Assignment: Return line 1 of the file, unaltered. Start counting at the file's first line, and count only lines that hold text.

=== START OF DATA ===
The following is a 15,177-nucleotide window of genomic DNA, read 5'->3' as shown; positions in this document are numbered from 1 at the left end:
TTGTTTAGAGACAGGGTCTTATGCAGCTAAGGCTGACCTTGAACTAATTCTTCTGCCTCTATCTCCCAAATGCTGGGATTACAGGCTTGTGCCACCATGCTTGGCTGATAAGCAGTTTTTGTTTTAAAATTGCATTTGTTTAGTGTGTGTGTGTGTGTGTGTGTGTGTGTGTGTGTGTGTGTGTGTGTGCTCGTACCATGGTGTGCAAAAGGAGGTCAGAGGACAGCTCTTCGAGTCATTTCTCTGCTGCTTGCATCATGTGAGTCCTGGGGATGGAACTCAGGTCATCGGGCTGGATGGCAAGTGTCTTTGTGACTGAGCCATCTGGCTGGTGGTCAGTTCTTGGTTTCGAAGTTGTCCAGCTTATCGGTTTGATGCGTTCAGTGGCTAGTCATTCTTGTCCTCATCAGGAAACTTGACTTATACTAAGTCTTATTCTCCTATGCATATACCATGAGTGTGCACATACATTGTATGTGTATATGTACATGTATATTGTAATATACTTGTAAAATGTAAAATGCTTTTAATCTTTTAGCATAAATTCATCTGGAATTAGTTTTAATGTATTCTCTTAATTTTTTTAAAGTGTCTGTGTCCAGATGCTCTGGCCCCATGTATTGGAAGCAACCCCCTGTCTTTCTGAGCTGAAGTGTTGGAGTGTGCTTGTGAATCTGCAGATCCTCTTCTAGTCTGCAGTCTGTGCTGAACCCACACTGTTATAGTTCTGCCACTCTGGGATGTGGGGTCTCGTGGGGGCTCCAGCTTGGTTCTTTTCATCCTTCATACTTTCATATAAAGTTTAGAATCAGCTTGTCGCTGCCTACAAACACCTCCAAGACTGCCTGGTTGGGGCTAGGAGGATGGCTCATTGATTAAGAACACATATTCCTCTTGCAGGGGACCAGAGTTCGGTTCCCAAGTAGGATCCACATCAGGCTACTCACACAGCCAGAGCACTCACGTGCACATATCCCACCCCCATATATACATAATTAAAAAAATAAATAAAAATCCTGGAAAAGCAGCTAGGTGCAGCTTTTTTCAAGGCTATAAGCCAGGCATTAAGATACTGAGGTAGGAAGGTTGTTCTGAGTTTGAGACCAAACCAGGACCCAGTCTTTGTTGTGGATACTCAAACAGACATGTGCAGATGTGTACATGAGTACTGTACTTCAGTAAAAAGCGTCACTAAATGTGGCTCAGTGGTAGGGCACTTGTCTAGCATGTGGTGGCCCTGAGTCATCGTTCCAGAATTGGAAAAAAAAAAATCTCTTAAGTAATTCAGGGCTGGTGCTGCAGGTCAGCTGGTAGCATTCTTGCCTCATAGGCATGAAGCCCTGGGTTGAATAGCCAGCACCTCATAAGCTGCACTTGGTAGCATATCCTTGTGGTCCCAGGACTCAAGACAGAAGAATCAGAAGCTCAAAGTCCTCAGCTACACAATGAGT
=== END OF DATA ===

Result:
The following is a 15,177-nucleotide window of genomic DNA, read 5'->3' as shown; positions in this document are numbered from 1 at the left end: